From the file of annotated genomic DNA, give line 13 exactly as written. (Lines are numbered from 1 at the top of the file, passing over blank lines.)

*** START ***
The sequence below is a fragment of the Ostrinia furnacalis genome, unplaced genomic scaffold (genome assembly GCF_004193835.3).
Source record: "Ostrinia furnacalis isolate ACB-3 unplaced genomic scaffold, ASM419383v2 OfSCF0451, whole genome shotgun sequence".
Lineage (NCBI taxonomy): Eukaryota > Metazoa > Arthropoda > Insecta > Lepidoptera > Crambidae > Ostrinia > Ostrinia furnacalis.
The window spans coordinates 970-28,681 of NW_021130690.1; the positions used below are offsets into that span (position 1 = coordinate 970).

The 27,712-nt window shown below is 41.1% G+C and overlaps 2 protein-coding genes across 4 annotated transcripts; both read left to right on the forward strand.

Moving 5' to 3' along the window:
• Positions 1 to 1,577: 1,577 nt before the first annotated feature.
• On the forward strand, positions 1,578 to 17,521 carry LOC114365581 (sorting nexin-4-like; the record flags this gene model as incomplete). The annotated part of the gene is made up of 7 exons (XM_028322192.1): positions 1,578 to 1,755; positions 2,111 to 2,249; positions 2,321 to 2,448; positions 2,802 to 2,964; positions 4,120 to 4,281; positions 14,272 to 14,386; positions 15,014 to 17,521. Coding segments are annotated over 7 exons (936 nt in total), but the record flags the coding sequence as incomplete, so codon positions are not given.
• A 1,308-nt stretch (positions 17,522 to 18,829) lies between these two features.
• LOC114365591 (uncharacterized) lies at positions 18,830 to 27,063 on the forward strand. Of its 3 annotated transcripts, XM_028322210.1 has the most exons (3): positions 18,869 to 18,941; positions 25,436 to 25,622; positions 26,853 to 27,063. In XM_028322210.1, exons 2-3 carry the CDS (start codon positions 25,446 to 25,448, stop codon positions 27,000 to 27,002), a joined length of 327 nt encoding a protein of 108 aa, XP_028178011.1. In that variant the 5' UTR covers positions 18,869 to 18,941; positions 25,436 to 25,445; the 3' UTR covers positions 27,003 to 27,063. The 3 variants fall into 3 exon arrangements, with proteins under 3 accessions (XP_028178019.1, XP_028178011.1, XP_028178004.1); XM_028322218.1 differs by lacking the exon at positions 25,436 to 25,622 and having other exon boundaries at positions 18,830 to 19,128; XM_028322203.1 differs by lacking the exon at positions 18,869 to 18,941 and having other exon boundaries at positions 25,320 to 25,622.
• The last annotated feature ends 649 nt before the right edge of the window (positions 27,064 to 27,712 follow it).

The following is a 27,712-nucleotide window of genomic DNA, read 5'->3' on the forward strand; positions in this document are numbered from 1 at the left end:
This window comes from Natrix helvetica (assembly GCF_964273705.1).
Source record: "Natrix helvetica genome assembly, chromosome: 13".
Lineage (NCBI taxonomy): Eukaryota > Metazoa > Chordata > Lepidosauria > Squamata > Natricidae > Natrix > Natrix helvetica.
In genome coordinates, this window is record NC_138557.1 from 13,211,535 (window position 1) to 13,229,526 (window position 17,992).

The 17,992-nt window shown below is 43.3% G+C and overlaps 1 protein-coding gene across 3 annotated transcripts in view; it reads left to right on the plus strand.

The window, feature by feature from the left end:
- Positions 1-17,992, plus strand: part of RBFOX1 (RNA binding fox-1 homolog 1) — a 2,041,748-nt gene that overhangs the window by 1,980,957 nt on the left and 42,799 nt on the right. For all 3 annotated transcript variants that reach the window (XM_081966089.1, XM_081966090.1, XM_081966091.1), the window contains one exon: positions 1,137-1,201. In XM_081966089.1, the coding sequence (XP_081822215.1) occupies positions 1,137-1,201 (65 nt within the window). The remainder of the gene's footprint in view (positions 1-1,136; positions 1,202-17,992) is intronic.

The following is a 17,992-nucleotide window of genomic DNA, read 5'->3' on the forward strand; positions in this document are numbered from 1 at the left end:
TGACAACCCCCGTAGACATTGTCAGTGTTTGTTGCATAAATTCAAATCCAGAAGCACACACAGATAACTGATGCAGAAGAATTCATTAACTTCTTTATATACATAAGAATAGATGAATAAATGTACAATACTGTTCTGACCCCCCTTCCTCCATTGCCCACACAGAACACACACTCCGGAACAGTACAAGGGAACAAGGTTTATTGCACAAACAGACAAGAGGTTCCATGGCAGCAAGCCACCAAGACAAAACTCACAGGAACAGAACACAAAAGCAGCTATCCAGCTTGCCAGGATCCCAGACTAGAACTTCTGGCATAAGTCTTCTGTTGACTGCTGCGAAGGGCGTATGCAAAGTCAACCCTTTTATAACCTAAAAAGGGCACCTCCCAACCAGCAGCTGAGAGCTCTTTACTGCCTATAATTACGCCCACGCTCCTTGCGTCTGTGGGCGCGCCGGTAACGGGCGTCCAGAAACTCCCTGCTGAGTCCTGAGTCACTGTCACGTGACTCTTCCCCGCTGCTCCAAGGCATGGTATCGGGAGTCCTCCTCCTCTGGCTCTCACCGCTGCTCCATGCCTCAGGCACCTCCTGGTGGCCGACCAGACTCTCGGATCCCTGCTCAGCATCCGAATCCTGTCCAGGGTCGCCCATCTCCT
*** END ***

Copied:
This window comes from Natrix helvetica (assembly GCF_964273705.1).